Thunderstorms and Tornados

“Toto, I’ve a feeling we’re not in Kansas any more.”

Dorothy, Wizard of OZ, 1939

Financial Tornado #1

On Monday morning, August 24, 2015, panicky US investors had a boatload of sell orders lined up for the New York Stock Exchange’s 9:30 opening bell. The Chinese stock market had dropped a stunning 8% the day before. By 9:33 the Dow had lost a whopping 1,089 points – the largest point drop ever1. By 9:44, markets were recovering, down just 544. Trading was halted over 1200 times that day due to order imbalances.

Like a tornado, the market panic touched down only briefly and then dissipated. The Dow would subsequently
recover to end down ‘only’ 588 or 3.58%. For more detail see:

Climate Change #1

The financial tornado laid bare concerns I have about how the structure of financial markets has changed since the Great Recession of 2008: concerns that my money manager friends and I have been discussing for some time. In some ways, these changes have made the financial system stronger: financial institutions can not engage in the risky behavior that got them into trouble. However, that risky behavior would sometimes provide market stability. When brokers are allowed to trade for their own accounts to make a profit, they at times provide needed liquidity to the markets and mitigate downturns. Because brokers and banks face significant regulatory restrictions; they will not be buyers hoping to profit from some panicky investors.

Another reason to believe that markets will be more volatile: the dramatic rise in the use of exchange traded funds (ETFs). Unlike open end mutual funds which price at the end of the day, ETFs are mutual funds that trade like stocks throughout the day. With an ETF you can buy or sell an entire basket of stocks with a single trade anytime. Normally there is an orderly balance between buyers and sellers. But what happens when sellers greatly out number buyers? A 1,000 point loss in 3 minutes is what happens. Today, there are many financial advisors that use ETFs to implement most or all of their investment strategy.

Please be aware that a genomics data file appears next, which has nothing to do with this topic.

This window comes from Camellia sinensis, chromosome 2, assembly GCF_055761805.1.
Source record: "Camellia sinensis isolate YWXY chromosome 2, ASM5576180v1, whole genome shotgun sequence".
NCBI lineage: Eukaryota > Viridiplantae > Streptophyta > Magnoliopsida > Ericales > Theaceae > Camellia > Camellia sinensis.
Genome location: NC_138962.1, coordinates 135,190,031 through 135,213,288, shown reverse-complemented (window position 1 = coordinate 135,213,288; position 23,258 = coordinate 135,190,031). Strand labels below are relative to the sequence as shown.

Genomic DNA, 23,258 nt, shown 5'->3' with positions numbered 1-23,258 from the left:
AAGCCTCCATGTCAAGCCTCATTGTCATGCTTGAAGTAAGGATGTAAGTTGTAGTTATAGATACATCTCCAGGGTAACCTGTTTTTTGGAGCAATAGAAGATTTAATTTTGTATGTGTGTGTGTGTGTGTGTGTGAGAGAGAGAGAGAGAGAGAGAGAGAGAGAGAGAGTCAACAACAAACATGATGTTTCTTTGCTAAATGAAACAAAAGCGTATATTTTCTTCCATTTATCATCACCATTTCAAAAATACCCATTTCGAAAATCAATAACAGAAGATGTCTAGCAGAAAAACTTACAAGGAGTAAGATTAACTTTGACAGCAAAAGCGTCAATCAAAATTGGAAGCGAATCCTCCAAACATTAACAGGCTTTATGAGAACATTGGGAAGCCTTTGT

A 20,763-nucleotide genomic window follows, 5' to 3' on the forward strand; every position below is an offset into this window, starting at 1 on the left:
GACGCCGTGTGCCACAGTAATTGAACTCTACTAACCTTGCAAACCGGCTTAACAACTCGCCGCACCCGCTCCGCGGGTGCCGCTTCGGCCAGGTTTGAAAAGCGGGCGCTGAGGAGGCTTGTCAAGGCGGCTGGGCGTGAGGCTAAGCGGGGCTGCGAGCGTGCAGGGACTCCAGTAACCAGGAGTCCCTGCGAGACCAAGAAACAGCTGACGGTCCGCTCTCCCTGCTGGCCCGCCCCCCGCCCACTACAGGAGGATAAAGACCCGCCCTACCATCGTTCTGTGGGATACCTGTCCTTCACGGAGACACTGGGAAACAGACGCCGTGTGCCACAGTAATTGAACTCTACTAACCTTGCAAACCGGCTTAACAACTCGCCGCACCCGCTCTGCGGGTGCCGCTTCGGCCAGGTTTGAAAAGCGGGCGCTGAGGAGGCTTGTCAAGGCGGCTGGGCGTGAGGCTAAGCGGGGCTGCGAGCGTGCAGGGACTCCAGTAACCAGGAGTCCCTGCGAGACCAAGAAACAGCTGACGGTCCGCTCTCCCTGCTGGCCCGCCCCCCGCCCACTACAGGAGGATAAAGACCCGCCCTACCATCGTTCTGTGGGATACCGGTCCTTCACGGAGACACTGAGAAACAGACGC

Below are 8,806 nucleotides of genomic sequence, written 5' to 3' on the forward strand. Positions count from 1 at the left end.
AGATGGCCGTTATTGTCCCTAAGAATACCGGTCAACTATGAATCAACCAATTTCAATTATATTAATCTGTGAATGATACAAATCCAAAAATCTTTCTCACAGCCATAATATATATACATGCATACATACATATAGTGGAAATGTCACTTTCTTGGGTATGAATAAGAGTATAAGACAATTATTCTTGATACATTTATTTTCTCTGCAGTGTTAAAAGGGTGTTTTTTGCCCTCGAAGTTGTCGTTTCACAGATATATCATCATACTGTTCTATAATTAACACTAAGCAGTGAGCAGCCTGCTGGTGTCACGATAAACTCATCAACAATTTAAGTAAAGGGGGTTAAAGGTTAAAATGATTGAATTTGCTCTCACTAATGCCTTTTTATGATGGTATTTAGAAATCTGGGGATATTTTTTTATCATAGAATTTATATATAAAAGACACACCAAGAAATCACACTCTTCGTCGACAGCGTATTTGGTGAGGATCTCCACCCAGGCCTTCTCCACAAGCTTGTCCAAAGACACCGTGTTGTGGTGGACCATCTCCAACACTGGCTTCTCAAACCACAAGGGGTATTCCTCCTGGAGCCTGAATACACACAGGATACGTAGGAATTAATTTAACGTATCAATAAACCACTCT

MCS clients have very low exposure to ETF’s – less than 5% of their portfolio. Below illustrates what happened to AMLP, an ETF that most MCS clients do own. Sellers on the opening lost 16% from the previous day, but the price quickly recovered. Ouch!

MCS | Thunderstorms | Figure 1

Source: Bloomberg

ETFs pose a liquidity mismatch, or structural problem, to market operations because selling an ETF is quicker and easier than selling all the underlying securities. Normally, ETF buyers and sellers can be matched and ETF pricing stays within pennies of the underlying shares’ prices. On August 24th, ETF share prices disconnected from their underlying stocks’ prices. This caused some ETFs to drop substantially more than the underlying portfolio – handing outsized losses to sellers. A bigger area of concern is bond ETFs. Bonds are less liquid than stocks and investors stampeding to get out of bond ETFs could force ETF or bonds prices lower than expected, disrupting interest rate signals which could be very negative for other securities.

Financial Tornado #2